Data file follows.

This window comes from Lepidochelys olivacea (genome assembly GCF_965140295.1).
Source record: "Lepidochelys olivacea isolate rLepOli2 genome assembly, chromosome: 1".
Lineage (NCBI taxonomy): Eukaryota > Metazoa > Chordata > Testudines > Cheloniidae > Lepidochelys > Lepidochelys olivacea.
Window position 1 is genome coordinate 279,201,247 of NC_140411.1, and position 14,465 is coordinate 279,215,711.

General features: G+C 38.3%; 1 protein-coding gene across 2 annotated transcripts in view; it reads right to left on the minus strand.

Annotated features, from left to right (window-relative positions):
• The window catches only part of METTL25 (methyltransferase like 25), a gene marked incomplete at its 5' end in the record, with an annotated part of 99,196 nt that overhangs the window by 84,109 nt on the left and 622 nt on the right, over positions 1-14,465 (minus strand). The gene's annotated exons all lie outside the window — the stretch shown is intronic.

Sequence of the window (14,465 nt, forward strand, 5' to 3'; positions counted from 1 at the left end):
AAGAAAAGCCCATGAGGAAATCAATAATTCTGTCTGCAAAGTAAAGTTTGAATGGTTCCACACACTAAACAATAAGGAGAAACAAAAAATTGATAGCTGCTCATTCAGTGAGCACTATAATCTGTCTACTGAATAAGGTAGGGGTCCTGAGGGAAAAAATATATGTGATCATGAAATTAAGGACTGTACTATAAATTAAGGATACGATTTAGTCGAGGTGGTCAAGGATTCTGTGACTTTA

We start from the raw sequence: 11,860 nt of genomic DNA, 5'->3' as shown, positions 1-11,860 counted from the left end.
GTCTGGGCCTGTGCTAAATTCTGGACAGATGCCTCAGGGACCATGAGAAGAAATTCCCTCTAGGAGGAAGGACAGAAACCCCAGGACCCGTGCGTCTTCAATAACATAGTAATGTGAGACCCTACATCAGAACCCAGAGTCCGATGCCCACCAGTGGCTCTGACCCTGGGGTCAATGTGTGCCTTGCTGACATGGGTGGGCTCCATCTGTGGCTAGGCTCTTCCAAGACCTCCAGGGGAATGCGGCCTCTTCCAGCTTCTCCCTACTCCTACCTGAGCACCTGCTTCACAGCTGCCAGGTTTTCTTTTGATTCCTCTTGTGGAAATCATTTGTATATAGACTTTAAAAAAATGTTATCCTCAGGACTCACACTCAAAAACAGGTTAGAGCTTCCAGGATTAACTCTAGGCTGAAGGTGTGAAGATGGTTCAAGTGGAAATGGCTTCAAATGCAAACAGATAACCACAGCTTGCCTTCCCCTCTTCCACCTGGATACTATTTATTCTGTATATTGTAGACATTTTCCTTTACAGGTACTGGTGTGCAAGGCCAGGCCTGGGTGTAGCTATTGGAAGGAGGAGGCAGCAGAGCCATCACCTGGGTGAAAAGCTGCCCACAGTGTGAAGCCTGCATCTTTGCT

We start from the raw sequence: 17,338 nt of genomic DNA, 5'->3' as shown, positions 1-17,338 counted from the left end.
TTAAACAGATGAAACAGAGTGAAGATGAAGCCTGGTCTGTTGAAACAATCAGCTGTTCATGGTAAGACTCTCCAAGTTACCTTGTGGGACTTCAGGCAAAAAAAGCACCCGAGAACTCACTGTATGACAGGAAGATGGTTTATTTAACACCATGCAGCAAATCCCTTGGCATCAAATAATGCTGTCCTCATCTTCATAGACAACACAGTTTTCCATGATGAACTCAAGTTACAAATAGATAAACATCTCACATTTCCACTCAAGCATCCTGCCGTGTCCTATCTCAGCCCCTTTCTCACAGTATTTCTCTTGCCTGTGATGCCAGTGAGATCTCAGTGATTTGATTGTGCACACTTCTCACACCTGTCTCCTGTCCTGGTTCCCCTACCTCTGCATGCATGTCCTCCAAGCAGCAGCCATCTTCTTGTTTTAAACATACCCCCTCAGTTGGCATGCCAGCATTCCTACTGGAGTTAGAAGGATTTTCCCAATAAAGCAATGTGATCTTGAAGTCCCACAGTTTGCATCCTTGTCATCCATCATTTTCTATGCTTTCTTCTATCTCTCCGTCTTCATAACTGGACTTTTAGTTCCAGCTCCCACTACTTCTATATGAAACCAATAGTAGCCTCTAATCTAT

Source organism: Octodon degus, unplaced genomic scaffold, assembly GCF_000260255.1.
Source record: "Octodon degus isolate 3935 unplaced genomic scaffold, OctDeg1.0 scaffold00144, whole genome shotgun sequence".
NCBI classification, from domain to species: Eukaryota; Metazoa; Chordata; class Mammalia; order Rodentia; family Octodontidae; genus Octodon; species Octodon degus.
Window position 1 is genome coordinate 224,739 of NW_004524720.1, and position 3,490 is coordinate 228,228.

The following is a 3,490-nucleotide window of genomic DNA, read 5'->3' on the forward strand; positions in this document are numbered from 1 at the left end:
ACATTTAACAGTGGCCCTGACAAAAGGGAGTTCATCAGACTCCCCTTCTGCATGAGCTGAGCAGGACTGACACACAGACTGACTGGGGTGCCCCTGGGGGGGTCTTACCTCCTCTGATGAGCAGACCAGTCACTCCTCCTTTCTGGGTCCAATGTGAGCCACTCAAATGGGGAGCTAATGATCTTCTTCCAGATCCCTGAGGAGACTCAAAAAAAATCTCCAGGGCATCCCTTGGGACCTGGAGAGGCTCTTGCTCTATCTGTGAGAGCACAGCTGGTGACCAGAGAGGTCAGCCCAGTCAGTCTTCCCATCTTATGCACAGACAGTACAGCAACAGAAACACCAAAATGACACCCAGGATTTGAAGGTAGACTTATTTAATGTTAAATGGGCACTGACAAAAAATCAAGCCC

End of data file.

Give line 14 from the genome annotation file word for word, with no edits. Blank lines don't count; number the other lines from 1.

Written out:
Source organism: Octodon degus, unplaced genomic scaffold, assembly GCF_000260255.1.